Road to success: pre-apprenticeship at vocational school helps couple get started in carpenters union

During their junior and senior years, Peter Zulin and Christopher Soto both had a first-hand view of what it takes to become a union carpenter through a pre-apprenticeship program at the Northeast Regional Council of Carpenters Apprentice Training Center in Edison.

While Middlesex County Vocational and Technical High School in Perth Amboy had an excellent carpentry program with an experienced teacher who had been a member of the Carpenters Union, the new, state-of-the-art 100,000-square-foot training center offered more instructors, advanced training and exposure to other areas of commercial carpentry, such as construction with metal studs, which are typically used in commercial construction.

“The students were able to experience commercial work instead of the traditional residential construction projects they do in their vocational schools with two-by-four lumber,” said Thomas J. Sommers, Director of Outreach and Development. from the Northeast Carpenters Apprenticeship Fund. “It was a real eye-opener for them that we were actually working with metal posts and not wood. “

Students also learned other aspects of carpentry, including jobs that most laymen do not associate with carpentry, such as millwrights, floor roofers, pile drivers, mousseurs and building bridges.

Zulin and Soto were addicted.

After graduating from high school in June, they applied for coveted positions as part of a four-year apprenticeship program at the United Brotherhood of Carpenters.

They are among six graduates from various vocational schools who began their apprenticeship earlier this month at the Edison Training Center, where they spent two weeks learning the skills they will need on the job site, including occupational health and safety administration rules. They now work on construction sites and earn about $ 20 an hour on top of benefits.

“If you like what you do while working, they say you never work a day in your life,” Soto said. “When I’m in the field and I’m in the workshop and we’re doing hands-on work, I really feel like I’m not working. I learn more, I use my skills and I show my skills.

The pre-apprenticeship and apprenticeship program is an alternative career path, allowing students who do not want to attend four-year college the opportunity to earn a good salary in a job with advancement opportunities that offers health benefits. and a pension.

And, while students can bypass college, that doesn’t mean they don’t have to keep learning. The Edison Training Center has many classrooms where students learn skills, such as reading blueprints.

Zulin and Soto will return to the training center in about six to eight weeks for another week of training, then return to their construction sites. They will repeat this cycle until they get 200 hours of training per year for four years under their toolbelt. If they successfully complete the four-year program, they will become journeypersons and see a significant increase in their salary.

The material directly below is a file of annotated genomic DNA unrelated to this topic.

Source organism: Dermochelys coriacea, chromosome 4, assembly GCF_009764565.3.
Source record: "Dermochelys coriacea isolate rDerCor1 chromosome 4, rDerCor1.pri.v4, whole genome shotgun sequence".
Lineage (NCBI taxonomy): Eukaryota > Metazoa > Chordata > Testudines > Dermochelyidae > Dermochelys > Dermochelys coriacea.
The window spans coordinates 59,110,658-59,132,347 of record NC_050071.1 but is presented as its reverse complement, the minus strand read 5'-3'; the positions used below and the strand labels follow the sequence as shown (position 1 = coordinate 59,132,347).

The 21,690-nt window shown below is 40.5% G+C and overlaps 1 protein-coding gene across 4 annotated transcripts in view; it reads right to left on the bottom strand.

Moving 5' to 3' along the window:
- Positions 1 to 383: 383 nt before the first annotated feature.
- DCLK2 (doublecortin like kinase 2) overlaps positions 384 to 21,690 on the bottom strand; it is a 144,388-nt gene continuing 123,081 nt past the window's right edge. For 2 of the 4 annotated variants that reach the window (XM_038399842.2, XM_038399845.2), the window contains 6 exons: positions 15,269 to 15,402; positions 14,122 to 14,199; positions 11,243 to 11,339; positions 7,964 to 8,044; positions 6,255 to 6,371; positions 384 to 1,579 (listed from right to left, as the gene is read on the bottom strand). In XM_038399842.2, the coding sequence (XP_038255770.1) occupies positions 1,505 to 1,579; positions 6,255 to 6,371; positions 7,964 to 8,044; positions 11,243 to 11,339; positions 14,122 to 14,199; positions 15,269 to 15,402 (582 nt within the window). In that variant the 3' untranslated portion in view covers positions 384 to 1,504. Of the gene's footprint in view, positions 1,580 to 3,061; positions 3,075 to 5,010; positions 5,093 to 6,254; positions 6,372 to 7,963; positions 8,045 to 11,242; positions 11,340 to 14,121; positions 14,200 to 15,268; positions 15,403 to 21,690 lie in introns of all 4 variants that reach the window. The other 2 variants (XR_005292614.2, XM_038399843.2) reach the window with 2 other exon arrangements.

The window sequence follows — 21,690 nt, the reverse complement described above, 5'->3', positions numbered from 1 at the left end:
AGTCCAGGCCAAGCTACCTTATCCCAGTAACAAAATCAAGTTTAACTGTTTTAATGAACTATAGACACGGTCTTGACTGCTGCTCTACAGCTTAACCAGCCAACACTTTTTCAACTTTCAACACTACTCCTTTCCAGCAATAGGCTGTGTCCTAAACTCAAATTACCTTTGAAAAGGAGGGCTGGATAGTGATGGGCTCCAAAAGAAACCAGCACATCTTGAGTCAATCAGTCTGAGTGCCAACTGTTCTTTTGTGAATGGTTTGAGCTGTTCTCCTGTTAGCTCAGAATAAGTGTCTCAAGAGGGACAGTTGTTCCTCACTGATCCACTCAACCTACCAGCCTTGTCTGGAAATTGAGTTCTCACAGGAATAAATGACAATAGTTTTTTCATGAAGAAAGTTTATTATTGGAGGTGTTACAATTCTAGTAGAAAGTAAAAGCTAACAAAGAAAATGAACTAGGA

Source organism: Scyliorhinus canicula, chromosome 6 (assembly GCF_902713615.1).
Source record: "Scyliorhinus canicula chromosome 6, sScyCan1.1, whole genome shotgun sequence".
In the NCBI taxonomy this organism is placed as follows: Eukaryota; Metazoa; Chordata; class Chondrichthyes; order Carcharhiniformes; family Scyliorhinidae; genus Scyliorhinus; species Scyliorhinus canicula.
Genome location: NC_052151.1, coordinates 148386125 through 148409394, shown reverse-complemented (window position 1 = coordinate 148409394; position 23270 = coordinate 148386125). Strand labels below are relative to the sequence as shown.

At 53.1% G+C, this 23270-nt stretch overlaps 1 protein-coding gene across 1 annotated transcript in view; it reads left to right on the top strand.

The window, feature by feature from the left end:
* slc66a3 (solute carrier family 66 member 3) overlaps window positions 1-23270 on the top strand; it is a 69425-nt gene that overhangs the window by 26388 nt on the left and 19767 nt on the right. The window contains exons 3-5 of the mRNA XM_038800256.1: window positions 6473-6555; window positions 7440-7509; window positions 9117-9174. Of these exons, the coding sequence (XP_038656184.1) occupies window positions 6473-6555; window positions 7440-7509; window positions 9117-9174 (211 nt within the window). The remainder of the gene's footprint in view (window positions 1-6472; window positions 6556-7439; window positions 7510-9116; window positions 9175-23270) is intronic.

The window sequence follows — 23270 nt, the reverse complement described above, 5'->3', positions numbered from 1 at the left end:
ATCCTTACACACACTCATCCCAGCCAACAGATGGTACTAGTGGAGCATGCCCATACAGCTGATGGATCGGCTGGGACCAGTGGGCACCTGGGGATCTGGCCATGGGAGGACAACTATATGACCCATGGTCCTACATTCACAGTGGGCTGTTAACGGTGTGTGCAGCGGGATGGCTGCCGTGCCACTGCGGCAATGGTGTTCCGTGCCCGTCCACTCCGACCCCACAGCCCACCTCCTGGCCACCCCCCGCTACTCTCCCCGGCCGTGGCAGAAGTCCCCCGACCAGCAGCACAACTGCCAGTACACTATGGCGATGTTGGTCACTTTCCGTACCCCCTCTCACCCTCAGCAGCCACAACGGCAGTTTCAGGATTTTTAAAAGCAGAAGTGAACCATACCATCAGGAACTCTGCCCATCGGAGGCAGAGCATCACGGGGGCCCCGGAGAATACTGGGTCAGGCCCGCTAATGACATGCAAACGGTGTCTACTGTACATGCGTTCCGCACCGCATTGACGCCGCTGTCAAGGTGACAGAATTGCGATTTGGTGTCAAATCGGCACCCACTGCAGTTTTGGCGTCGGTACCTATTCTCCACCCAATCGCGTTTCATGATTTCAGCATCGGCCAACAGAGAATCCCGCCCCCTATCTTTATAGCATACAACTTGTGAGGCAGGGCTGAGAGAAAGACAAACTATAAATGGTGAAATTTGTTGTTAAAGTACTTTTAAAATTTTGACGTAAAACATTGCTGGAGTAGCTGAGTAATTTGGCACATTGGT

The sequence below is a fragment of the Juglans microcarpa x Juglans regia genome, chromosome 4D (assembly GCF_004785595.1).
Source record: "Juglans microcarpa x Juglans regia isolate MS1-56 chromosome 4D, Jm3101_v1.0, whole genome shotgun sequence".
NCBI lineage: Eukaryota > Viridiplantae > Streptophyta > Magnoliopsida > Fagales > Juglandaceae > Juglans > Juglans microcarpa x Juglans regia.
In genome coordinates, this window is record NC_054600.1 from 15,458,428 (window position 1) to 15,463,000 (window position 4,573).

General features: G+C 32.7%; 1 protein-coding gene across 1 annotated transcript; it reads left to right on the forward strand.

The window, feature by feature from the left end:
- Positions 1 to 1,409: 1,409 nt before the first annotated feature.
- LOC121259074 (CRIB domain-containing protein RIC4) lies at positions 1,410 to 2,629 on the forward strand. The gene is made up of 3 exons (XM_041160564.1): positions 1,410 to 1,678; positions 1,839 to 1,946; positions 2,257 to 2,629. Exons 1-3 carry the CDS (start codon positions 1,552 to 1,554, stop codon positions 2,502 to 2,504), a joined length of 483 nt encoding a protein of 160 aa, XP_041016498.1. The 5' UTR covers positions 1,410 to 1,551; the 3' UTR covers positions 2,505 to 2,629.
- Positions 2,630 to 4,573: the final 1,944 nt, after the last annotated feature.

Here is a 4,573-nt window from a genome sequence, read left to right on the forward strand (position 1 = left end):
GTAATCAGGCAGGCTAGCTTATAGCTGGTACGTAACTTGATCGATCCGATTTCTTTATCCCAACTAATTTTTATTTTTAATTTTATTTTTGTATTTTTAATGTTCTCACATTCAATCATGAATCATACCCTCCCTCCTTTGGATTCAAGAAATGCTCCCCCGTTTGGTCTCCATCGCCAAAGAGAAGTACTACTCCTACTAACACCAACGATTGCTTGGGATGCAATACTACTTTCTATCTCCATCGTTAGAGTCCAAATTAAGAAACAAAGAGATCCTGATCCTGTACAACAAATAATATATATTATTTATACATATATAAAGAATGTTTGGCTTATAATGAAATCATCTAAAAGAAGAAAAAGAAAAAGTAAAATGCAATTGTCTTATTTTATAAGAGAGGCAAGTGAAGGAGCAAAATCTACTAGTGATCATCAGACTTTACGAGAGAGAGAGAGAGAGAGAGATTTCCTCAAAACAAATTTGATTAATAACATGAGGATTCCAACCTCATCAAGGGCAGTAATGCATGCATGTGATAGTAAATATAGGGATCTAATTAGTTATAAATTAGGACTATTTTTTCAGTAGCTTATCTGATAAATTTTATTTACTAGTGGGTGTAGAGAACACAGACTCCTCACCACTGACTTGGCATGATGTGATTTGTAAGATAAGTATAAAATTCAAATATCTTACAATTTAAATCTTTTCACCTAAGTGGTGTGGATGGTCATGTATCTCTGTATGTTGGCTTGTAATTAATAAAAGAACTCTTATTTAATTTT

The pre-apprenticeship program with Middlesex County Vocational School was funded by a Youth Transition to Work Grant from the New Jersey Department of Labor. The grant paid for transportation costs for students from their high school to the training center as well as instructors, giving them exposure to new skills and opportunities far beyond what their vocational high school could offer. Grant funding for this year has not been finalized, although Sommers is optimistic the state will continue to fund the program.

Sommers, who was a union carpenter for 34 years and served as an instructor for a decade, is now working to build relationships with vocational high schools statewide to create career paths in the carpenters union.

The union is also encouraging vocational schools in counties across the state to adopt a program approved by the carpenters union called “Carrières Connexions”. Students who successfully complete the program would have equivalencies if they decided to become apprentice carpenters within the union, thereby shortening the time required to become journeymen.

Like most employers, the union is still focused on building its pool of future workers, and graduates of vocational schools in carpentry are ready to go as apprentices.

“The advantage of bringing them in from a vocational school over just getting off the streets is that their basic knowledge gives them a path to our organization,” Sommers said. “They have all the basic essentials. We don’t have to teach them to read a rule. They understand workplace safety, what it is like to go to a construction site, what is expected and how to act on a construction site.

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